MEDICAL IMAGING 2nd Part Computed Tomography

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1 MEDICAL IMAGING 2nd Part Computed Tomography

2 Introduction 2 In the last 30 years X-ray Computed Tomography development produced a great change in the role of diagnostic imaging in medicine. In convetional projection radiograpgy the image represents the 2D projection of a 3D structure. To obtain information on the real structure the number of projections have to be increased A tomogram is an image of a slice or a plane within the body The basics of CT is to take a series of conventional cross-sectional x-rays while the patient is rotated slightly around an axis between each exposure. A series of projection data is obtained, thes data are used to reconstruct cross-sectional images.

3 Introduction : The austrian mathematician Radon develop a way to reconstruct the density distribution of an object if the line integrals (for every direction) are available : The physician Cormack develops a lot of theoretical work on x- rays creating the basis of CT scanning (without knowing Radon work) 1971: The first CT system has been created by Godfrey N. Hounsfield, he received the Nobel prize in 1979 (together with Cromack) 1972: The first clinical use of a CT system in London, the acquisition time of a couple of tomogram was 5 minutes

4 Introduction : The first II Generation CT system total-body scanner has been realised in the U.S., the acquisition time for 1 tomogram was 1 minute : III and IV Generations CT with acquisition time for 1 tomogram lower than 10 secs 1983: First electron beam CT, very expensive (scarce diffusion) 1989: First helical CT, very low acquisition time (less than 1 sec) and able to explore a large body volume 1992: Dual-slice CT scanner, able to acquire a large number of layers in a very low time 2000: Multislice CT scanner, multiple arrays of detectors; continuous development.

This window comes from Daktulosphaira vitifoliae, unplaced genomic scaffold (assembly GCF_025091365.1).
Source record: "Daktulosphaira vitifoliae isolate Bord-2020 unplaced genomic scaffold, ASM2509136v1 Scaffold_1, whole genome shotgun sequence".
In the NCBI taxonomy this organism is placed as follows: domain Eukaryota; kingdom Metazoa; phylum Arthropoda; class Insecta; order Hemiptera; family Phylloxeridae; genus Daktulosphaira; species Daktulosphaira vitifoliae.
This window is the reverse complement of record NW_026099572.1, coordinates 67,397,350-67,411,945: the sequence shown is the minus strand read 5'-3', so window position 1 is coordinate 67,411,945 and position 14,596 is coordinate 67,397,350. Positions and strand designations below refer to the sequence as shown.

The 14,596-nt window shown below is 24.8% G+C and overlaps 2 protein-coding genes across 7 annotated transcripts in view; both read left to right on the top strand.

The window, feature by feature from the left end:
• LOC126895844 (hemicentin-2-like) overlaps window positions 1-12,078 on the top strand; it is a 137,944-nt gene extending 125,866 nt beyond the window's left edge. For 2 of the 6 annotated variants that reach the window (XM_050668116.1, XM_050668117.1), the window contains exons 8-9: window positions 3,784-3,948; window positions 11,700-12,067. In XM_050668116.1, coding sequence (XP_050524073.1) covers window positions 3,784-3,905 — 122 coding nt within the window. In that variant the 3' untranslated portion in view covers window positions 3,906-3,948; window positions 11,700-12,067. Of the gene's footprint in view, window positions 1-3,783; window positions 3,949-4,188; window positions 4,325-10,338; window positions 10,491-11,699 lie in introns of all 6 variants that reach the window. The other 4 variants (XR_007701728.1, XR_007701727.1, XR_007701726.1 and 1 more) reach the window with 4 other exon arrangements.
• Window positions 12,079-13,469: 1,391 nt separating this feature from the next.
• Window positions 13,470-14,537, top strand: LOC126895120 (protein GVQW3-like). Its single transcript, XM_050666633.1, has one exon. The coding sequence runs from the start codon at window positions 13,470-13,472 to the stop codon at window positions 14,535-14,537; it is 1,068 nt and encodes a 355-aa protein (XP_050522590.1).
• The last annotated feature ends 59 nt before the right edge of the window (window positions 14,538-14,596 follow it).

5 Computed Tomography Generations First-generation scanner Second-generation scanner 5 Single source collimated in a pencil beam and single detector Linear scan Arbitrary number of rays and angular projections can be measured, scattered radiation is mostly undetected Partial fan-beam and detectors array. Linear scan Able to complete a full scan in less time than I Generation scanners

6 Computed Tomography Generations Third-generation scanner Fourth-generation scanner 6 Fan-beam and detectos array. Source and detectors rotate in synchrony Dramatic decrease of scan time Fan-beam and large ring of stationary detectos array. Single rotating source Collimators cannot be used in detectors (they must receive energy from a mobile source) high detection efficiency and scattering can cause problems

7 Computed Tomography Generations 7 Main characteristics of the first four CT scanners generations I II III IV Scan Time (sec) Number of detectors (for each layer) Movement Rotation + Transl. Rotation + Transl. Rotation Rotation X-ray tube rotation Data amount (each tomogram) 57.6 kb 57.6 kb 1 MB 2-42 MB Matrix 80x80 80x80 256x x512

8 Computed Tomography Generations Fifth-generation scanner: electron beam computed tomography (EBCT); no moving parts, a electronically steered electron beam is used, this beam hit one of the four tugsten anode strip encircling the patient. This produces x-rays that are collimated in a fan-beam and revealed by a stationary ring of detectors. A full set of data are acquired in 50 milliseconds. Very expensive Sixth-generation scanner: helical CT addresses the need for rapid volumetric data acquisition. Conventional arrangement of source and detctors (III and IV generations) which can continuously rotate. During tube rotation patient table is slightly moved through the sourcedetectors plane. The image acquisition is not sequential (as it is for previous CT generations) but volumetric 8 A) sequential scanning B) helical scanning